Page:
liave a quantitative im portance that they do n ot possess in those th a t precede. 20 W olf, E ighteenth C entury, pp. 75-81, provides a good prelim inary description of this w ork. 21 Ibid., pp. 96-101. W illiam W h ew ell, H istn ry o f th e In d u ctive Sciences, rev. ed., 3 vols. (L ondon, 1847), II, 213-271.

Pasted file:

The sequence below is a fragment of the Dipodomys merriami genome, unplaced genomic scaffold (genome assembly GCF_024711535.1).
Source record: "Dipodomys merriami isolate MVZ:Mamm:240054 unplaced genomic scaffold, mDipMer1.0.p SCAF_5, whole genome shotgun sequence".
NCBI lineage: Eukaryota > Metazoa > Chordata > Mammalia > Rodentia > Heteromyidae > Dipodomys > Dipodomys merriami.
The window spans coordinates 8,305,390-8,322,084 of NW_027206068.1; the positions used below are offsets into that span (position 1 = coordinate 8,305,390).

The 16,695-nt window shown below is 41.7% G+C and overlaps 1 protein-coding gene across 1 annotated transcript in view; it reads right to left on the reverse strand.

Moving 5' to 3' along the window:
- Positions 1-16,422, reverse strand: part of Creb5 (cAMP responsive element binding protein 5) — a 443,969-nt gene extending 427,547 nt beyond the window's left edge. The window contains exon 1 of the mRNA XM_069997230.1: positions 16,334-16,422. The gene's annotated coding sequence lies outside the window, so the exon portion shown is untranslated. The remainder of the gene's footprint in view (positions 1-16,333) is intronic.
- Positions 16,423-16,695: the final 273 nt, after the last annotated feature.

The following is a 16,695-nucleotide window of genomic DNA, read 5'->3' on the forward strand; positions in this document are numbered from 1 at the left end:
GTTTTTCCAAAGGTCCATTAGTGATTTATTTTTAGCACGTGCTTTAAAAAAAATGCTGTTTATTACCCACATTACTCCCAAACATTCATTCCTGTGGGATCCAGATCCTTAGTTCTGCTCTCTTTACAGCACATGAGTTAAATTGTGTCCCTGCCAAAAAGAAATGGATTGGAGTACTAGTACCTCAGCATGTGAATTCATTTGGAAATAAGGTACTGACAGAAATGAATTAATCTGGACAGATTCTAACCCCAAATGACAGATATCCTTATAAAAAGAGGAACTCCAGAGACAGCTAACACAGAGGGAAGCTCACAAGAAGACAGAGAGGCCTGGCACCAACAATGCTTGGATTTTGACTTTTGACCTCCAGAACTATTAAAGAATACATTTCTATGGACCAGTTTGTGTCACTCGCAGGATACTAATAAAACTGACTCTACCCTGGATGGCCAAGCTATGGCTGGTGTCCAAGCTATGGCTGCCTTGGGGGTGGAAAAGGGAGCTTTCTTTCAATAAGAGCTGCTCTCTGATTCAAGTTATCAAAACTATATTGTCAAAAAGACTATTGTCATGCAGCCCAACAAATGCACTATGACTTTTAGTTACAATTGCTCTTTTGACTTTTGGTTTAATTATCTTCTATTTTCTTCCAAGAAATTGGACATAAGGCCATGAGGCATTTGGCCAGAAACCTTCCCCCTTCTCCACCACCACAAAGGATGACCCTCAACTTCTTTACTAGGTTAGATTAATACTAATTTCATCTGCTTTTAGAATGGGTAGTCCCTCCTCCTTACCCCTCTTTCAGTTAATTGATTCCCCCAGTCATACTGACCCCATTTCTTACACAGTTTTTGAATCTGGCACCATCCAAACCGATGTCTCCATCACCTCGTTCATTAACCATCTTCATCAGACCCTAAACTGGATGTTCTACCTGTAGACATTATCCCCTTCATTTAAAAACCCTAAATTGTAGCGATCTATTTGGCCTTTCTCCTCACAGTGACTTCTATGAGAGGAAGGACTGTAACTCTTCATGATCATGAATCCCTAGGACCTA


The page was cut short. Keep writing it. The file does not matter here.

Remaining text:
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estim ate the allowance to be made for those th a t remained. This is the sort of work th at most physical scientists do most of the time insofar as their work is quantitative. Its objective is, on the one hand, to improve th e measure of reasonable agreem ent characteristic of the theory in a given application and, on the other, to open up new areas of application and establish new measures of reasonable agreem ent applicable to them. For anyone who finds m athe matical or manipulative puzzles challenging, this can be fascinating and in tensely rewarding work. And there is always the remote possibility th a t it will pay an additional dividend: something may go wrong. Y et unless something does go wrong a situation to be explored in Section IV these finer and finer investigations of the q uantitative m atch between theory and observation cannot be described as attem pts a t discovery or a t confirmation. T h e man who is successful proves his talents, but he does so by getting a result th a t the entire scientific community had anticipated some one would someday achieve. H is success lies only in th e explicit dem onstra tion of a previously implicit agreem ent between theory and the world. N o novelty in n ature has been revealed. N or can the scientist who is successful in this sort of work quite be said to have confirmed the theory th a t guided his research. F o r if success in his venture confirms the theory, then failure ought certainly infirm it, and nothing of the sort is tru e in this case. F ail ure to solve one of these puzzles counts only against the scientist; he has p u t in a great deal of time on a project whose outcome is not worth publication; the conclusion to be drawn, if any, is only th a t his talents were not adequate to it. I f m easurem ent ever leads to discovery or to confirmation, it does not do so in the most usual of all its applications. I I I . T H E E F F E C T S O F N O R M A L M E A SU R E M E N T T here is a second significant aspect of the norm al problem of measurement in natural science. So far we have considered why scientists usually measure; nowr we m ust consider the results th a t they get when they do so. Im m ed iately another stereotype enforced by textbooks is called in question. In textbooks the numbers th a t result from measurem ent usually appear as the archetypes of the irreducible and stubborn facts to which the scientist must, by struggle, m ake his theories conform. B ut in scientific practice, as seen through the journal literature, the scientist often seems rather to be strug gling with facts, trying to force them into conform ity with a theory he does not doubt. Q uantitative facts cease to seem simply the given. T hey m ust be fought for and with, and in this fight the theory with which they are to be compared proves the most potent weapon. O ften scientists cannot get numbers th at compare well with theory until they know w hat num bers they should be making nature yield. P a rt of this problem is simply the difficulty in finding techniques and instru ments th at perm it the comparison of theory with quantitative measurements. We have already seen th a t it took almost a century to invent a machine th at could give a straightforw ard quantitative dem onstration of Newtons Second Law. Hut the machine th at Charles Atwood described in 1784 was not the first instrum ent to yield quantitative inform ation relevant to th at Law.